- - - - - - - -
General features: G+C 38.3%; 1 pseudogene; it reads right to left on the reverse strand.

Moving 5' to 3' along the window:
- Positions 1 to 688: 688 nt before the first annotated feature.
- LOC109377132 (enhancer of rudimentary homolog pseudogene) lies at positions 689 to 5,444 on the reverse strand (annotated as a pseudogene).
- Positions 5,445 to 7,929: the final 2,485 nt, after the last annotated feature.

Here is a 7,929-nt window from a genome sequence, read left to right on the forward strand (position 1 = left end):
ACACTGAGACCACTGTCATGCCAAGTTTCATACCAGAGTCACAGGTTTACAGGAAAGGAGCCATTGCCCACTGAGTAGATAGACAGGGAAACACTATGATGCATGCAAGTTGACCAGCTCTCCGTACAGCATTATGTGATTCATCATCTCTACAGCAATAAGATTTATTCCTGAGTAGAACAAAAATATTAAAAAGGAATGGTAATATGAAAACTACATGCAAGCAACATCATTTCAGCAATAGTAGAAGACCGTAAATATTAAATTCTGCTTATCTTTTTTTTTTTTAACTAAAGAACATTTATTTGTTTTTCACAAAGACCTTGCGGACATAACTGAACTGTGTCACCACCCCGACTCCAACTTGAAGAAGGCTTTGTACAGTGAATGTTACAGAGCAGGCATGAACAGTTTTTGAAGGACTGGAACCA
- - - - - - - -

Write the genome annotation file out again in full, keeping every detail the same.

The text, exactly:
General features: G+C 38.3%; 1 pseudogene; it reads right to left on the reverse strand.

Moving 5' to 3' along the window:
- Positions 1 to 688: 688 nt before the first annotated feature.
- LOC109377132 (enhancer of rudimentary homolog pseudogene) lies at positions 689 to 5,444 on the reverse strand (annotated as a pseudogene).
- Positions 5,445 to 7,929: the final 2,485 nt, after the last annotated feature.

Here is a 7,929-nt window from a genome sequence, read left to right on the forward strand (position 1 = left end):
ACACTGAGACCACTGTCATGCCAAGTTTCATACCAGAGTCACAGGTTTACAGGAAAGGAGCCATTGCCCACTGAGTAGATAGACAGGGAAACACTATGATGCATGCAAGTTGACCAGCTCTCCGTACAGCATTATGTGATTCATCATCTCTACAGCAATAAGATTTATTCCTGAGTAGAACAAAAATATTAAAAAGGAATGGTAATATGAAAACTACATGCAAGCAACATCATTTCAGCAATAGTAGAAGACCGTAAATATTAAATTCTGCTTATCTTTTTTTTTTTTAACTAAAGAACATTTATTTGTTTTTCACAAAGACCTTGCGGACATAACTGAACTGTGTCACCACCCCGACTCCAACTTGAAGAAGGCTTTGTACAGTGAATGTTACAGAGCAGGCATGAACAGTTTTTGAAGGACTGGAACCA